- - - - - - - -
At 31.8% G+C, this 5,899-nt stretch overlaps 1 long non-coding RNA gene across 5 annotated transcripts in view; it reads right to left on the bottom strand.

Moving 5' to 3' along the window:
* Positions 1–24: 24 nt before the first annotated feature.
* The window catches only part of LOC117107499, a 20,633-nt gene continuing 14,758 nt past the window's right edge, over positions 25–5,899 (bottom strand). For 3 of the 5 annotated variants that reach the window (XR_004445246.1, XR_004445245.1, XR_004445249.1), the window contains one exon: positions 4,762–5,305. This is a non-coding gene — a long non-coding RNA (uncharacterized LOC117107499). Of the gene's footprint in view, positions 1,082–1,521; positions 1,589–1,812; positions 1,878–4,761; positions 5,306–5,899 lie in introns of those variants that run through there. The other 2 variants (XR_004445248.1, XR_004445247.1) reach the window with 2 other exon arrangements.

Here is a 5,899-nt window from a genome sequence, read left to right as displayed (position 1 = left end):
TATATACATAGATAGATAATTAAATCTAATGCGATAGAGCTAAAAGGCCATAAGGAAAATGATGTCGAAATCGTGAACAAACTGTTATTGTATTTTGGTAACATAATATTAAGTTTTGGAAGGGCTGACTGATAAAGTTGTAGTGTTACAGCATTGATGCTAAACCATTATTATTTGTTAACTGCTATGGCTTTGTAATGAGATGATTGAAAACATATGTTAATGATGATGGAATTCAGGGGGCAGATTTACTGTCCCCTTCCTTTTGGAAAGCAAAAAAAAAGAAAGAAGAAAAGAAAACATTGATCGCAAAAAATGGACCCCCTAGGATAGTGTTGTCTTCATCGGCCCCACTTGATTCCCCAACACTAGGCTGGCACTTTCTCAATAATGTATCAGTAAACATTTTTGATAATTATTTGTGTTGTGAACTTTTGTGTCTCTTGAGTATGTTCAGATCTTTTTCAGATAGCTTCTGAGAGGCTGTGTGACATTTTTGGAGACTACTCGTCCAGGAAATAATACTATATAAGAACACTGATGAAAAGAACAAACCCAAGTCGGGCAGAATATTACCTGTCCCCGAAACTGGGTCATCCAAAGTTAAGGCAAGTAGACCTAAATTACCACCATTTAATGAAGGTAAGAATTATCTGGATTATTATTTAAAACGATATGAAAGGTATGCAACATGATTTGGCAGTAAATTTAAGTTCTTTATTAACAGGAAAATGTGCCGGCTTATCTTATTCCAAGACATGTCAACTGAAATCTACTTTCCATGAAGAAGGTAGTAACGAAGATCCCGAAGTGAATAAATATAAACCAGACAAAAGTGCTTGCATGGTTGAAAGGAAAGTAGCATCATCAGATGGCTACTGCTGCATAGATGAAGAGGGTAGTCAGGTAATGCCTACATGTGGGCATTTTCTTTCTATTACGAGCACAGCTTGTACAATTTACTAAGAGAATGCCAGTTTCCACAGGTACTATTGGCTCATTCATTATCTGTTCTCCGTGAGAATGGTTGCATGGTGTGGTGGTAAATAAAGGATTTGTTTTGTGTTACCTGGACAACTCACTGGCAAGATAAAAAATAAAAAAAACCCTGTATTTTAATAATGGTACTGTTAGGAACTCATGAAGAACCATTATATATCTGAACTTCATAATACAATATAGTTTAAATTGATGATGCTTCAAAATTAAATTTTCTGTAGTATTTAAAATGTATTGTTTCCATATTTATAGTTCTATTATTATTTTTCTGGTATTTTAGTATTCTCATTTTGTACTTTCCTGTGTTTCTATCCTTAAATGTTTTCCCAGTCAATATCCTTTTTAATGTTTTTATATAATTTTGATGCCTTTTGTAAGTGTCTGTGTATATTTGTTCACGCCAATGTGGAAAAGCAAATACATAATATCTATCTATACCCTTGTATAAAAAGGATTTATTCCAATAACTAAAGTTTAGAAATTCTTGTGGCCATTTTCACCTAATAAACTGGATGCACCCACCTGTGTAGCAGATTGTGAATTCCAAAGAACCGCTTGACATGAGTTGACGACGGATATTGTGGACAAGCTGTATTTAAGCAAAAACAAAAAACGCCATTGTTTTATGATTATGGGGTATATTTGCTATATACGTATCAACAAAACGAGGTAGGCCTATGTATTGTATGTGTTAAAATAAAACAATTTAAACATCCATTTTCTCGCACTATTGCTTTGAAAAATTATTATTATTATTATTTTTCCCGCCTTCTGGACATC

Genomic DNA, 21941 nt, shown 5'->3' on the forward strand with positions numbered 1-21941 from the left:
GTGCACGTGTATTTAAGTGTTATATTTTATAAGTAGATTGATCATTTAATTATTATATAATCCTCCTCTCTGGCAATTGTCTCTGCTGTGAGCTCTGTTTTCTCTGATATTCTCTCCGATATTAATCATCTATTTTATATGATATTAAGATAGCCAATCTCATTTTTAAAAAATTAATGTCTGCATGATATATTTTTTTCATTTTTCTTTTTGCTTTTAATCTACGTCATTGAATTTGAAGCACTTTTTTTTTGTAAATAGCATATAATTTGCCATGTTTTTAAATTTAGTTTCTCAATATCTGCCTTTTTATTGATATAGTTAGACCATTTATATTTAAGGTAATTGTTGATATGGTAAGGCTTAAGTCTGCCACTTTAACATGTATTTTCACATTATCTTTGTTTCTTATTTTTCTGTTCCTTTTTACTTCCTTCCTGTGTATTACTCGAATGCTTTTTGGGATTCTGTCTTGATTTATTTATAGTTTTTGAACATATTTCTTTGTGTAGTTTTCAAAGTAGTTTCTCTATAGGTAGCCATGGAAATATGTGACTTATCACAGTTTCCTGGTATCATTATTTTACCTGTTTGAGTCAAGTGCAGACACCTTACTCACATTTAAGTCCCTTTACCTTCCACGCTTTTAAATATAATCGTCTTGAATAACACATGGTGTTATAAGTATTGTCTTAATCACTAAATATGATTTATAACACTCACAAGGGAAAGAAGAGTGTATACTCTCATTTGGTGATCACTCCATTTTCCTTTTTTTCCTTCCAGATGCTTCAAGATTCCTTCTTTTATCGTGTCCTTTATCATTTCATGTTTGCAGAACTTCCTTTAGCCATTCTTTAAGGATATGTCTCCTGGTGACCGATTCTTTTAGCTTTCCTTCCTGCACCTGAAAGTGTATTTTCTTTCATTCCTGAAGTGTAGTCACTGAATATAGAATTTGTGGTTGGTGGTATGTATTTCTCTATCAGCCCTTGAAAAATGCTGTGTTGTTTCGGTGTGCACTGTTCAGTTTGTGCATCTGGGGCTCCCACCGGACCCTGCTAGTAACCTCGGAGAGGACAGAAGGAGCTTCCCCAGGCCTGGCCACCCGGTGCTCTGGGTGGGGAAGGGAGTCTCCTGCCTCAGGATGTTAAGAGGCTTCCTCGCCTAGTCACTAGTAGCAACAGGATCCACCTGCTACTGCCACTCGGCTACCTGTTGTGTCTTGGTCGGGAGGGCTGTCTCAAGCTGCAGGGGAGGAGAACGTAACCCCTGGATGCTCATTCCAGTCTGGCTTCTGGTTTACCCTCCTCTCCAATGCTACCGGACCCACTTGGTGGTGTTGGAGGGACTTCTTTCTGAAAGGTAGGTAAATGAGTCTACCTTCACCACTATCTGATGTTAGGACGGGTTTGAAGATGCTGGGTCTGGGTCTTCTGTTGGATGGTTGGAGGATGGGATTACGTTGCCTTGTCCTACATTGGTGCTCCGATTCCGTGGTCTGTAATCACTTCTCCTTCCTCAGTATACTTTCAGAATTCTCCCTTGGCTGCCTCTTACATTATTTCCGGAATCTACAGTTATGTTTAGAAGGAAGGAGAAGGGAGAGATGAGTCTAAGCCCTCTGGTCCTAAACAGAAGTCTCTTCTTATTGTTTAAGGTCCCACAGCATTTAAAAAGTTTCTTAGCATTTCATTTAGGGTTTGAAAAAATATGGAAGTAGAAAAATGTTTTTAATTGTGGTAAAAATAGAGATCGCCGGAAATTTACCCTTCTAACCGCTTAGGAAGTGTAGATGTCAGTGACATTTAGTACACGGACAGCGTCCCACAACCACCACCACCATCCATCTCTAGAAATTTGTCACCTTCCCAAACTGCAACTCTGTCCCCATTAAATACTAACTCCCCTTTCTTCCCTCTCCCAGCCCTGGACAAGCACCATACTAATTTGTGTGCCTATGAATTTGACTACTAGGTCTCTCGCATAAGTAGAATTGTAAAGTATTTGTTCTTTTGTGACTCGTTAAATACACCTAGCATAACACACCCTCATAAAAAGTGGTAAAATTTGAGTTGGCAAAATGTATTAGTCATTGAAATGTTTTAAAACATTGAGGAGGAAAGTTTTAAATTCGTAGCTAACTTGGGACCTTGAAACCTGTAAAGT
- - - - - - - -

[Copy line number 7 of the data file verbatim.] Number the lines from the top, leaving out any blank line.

Genomic DNA, 21941 nt, shown 5'->3' on the forward strand with positions numbered 1-21941 from the left: